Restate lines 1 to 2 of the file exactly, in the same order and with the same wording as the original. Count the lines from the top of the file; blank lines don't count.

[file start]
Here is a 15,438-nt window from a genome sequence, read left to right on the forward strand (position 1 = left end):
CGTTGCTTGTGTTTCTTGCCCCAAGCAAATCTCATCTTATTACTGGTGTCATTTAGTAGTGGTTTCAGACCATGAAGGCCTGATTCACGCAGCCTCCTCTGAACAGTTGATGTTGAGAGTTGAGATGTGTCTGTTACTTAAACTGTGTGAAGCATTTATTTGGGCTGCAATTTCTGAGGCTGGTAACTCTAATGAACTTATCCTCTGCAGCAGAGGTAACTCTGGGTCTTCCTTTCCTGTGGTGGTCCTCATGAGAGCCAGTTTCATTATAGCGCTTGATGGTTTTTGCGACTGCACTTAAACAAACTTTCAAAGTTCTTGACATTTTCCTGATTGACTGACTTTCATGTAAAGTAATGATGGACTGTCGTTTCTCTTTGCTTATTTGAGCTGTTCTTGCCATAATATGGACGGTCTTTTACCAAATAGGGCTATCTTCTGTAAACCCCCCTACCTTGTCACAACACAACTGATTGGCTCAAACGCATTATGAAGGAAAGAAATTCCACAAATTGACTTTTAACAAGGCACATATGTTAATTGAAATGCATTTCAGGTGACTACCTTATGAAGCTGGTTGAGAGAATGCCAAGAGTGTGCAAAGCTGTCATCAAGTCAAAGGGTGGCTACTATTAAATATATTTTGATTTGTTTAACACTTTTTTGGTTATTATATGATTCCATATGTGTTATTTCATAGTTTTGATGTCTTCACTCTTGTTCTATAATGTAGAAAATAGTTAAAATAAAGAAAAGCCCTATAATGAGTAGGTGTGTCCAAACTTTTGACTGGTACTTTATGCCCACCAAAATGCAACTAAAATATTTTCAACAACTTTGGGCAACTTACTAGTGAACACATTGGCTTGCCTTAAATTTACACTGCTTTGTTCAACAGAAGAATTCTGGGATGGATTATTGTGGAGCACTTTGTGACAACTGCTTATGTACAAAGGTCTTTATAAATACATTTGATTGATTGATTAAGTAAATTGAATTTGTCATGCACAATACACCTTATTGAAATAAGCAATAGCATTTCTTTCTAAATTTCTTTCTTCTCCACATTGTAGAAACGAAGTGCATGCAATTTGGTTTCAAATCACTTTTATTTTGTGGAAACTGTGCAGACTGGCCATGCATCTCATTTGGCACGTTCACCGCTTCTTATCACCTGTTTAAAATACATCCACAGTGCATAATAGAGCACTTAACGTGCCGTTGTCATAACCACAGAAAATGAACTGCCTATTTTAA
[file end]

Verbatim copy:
Here is a 15,438-nt window from a genome sequence, read left to right on the forward strand (position 1 = left end):
CGTTGCTTGTGTTTCTTGCCCCAAGCAAATCTCATCTTATTACTGGTGTCATTTAGTAGTGGTTTCAGACCATGAAGGCCTGATTCACGCAGCCTCCTCTGAACAGTTGATGTTGAGAGTTGAGATGTGTCTGTTACTTAAACTGTGTGAAGCATTTATTTGGGCTGCAATTTCTGAGGCTGGTAACTCTAATGAACTTATCCTCTGCAGCAGAGGTAACTCTGGGTCTTCCTTTCCTGTGGTGGTCCTCATGAGAGCCAGTTTCATTATAGCGCTTGATGGTTTTTGCGACTGCACTTAAACAAACTTTCAAAGTTCTTGACATTTTCCTGATTGACTGACTTTCATGTAAAGTAATGATGGACTGTCGTTTCTCTTTGCTTATTTGAGCTGTTCTTGCCATAATATGGACGGTCTTTTACCAAATAGGGCTATCTTCTGTAAACCCCCCTACCTTGTCACAACACAACTGATTGGCTCAAACGCATTATGAAGGAAAGAAATTCCACAAATTGACTTTTAACAAGGCACATATGTTAATTGAAATGCATTTCAGGTGACTACCTTATGAAGCTGGTTGAGAGAATGCCAAGAGTGTGCAAAGCTGTCATCAAGTCAAAGGGTGGCTACTATTAAATATATTTTGATTTGTTTAACACTTTTTTGGTTATTATATGATTCCATATGTGTTATTTCATAGTTTTGATGTCTTCACTCTTGTTCTATAATGTAGAAAATAGTTAAAATAAAGAAAAGCCCTATAATGAGTAGGTGTGTCCAAACTTTTGACTGGTACTTTATGCCCACCAAAATGCAACTAAAATATTTTCAACAACTTTGGGCAACTTACTAGTGAACACATTGGCTTGCCTTAAATTTACACTGCTTTGTTCAACAGAAGAATTCTGGGATGGATTATTGTGGAGCACTTTGTGACAACTGCTTATGTACAAAGGTCTTTATAAATACATTTGATTGATTGATTAAGTAAATTGAATTTGTCATGCACAATACACCTTATTGAAATAAGCAATAGCATTTCTTTCTAAATTTCTTTCTTCTCCACATTGTAGAAACGAAGTGCATGCAATTTGGTTTCAAATCACTTTTATTTTGTGGAAACTGTGCAGACTGGCCATGCATCTCATTTGGCACGTTCACCGCTTCTTATCACCTGTTTAAAATACATCCACAGTGCATAATAGAGCACTTAACGTGCCGTTGTCATAACCACAGAAAATGAACTGCCTATTTTAA